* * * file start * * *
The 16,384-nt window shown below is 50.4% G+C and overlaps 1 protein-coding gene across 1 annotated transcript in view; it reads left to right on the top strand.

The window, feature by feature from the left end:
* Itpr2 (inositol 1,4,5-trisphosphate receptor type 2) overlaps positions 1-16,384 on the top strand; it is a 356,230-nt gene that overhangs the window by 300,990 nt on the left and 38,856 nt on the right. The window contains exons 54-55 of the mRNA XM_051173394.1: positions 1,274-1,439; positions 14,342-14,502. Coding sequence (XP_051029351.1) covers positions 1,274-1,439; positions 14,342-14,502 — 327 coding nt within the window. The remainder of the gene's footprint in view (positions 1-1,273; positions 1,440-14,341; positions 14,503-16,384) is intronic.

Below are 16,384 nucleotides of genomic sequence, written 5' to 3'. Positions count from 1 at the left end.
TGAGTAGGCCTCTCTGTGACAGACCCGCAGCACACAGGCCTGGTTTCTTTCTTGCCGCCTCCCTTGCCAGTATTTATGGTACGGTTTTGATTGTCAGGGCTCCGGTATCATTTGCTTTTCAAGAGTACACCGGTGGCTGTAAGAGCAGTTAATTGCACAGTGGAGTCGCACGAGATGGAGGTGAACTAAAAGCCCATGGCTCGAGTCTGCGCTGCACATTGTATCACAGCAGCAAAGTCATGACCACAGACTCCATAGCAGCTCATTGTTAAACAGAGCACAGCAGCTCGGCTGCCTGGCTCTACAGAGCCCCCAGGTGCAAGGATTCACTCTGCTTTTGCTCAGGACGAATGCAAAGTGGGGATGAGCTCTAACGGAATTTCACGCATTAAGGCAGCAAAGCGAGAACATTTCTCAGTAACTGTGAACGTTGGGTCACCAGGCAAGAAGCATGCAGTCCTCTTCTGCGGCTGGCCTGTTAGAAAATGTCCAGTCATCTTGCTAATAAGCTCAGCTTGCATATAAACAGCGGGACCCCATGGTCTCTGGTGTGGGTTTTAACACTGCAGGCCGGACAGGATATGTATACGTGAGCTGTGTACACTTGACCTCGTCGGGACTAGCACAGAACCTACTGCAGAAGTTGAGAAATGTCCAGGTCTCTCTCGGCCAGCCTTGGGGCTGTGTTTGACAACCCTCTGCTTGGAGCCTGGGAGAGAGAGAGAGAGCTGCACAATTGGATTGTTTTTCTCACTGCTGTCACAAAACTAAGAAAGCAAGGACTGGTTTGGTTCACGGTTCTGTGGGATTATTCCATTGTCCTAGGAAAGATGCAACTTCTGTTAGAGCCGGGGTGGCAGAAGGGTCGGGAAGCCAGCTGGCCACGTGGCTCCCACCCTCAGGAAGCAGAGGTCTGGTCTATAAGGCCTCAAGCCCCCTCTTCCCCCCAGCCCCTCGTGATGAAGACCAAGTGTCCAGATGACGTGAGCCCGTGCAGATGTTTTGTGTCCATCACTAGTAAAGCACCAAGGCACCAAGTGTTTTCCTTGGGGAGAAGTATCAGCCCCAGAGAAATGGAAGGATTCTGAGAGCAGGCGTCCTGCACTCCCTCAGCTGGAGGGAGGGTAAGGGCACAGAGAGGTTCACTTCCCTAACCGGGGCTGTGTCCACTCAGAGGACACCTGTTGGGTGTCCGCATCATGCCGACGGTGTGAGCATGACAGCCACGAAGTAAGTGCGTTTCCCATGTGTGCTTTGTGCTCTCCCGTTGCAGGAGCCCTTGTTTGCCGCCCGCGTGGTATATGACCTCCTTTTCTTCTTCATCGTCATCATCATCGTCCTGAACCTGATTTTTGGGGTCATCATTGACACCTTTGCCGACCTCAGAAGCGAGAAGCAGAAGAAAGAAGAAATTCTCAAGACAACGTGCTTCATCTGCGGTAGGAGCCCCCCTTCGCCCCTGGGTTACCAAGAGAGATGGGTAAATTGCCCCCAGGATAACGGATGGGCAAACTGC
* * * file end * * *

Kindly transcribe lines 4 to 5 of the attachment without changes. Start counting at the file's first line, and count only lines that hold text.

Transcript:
Below are 16,384 nucleotides of genomic sequence, written 5' to 3'. Positions count from 1 at the left end.
TGAGTAGGCCTCTCTGTGACAGACCCGCAGCACACAGGCCTGGTTTCTTTCTTGCCGCCTCCCTTGCCAGTATTTATGGTACGGTTTTGATTGTCAGGGCTCCGGTATCATTTGCTTTTCAAGAGTACACCGGTGGCTGTAAGAGCAGTTAATTGCACAGTGGAGTCGCACGAGATGGAGGTGAACTAAAAGCCCATGGCTCGAGTCTGCGCTGCACATTGTATCACAGCAGCAAAGTCATGACCACAGACTCCATAGCAGCTCATTGTTAAACAGAGCACAGCAGCTCGGCTGCCTGGCTCTACAGAGCCCCCAGGTGCAAGGATTCACTCTGCTTTTGCTCAGGACGAATGCAAAGTGGGGATGAGCTCTAACGGAATTTCACGCATTAAGGCAGCAAAGCGAGAACATTTCTCAGTAACTGTGAACGTTGGGTCACCAGGCAAGAAGCATGCAGTCCTCTTCTGCGGCTGGCCTGTTAGAAAATGTCCAGTCATCTTGCTAATAAGCTCAGCTTGCATATAAACAGCGGGACCCCATGGTCTCTGGTGTGGGTTTTAACACTGCAGGCCGGACAGGATATGTATACGTGAGCTGTGTACACTTGACCTCGTCGGGACTAGCACAGAACCTACTGCAGAAGTTGAGAAATGTCCAGGTCTCTCTCGGCCAGCCTTGGGGCTGTGTTTGACAACCCTCTGCTTGGAGCCTGGGAGAGAGAGAGAGAGCTGCACAATTGGATTGTTTTTCTCACTGCTGTCACAAAACTAAGAAAGCAAGGACTGGTTTGGTTCACGGTTCTGTGGGATTATTCCATTGTCCTAGGAAAGATGCAACTTCTGTTAGAGCCGGGGTGGCAGAAGGGTCGGGAAGCCAGCTGGCCACGTGGCTCCCACCCTCAGGAAGCAGAGGTCTGGTCTATAAGGCCTCAAGCCCCCTCTTCCCCCCAGCCCCTCGTGATGAAGACCAAGTGTCCAGATGACGTGAGCCCGTGCAGATGTTTTGTGTCCATCACTAGTAAAGCACCAAGGCACCAAGTGTTTTCCTTGGGGAGAAGTATCAGCCCCAGAGAAATGGAAGGATTCTGAGAGCAGGCGTCCTGCACTCCCTCAGCTGGAGGGAGGGTAAGGGCACAGAGAGGTTCACTTCCCTAACCGGGGCTGTGTCCACTCAGAGGACACCTGTTGGGTGTCCGCATCATGCCGACGGTGTGAGCATGACAGCCACGAAGTAAGTGCGTTTCCCATGTGTGCTTTGTGCTCTCCCGTTGCAGGAGCCCTTGTTTGCCGCCCGCGTGGTATATGACCTCCTTTTCTTCTTCATCGTCATCATCATCGTCCTGAACCTGATTTTTGGGGTCATCATTGACACCTTTGCCGACCTCAGAAGCGAGAAGCAGAAGAAAGAAGAAATTCTCAAGACAACGTGCTTCATCTGCGGTAGGAGCCCCCCTTCGCCCCTGGGTTACCAAGAGAGATGGGTAAATTGCCCCCAGGATAACGGATGGGCAAACTGC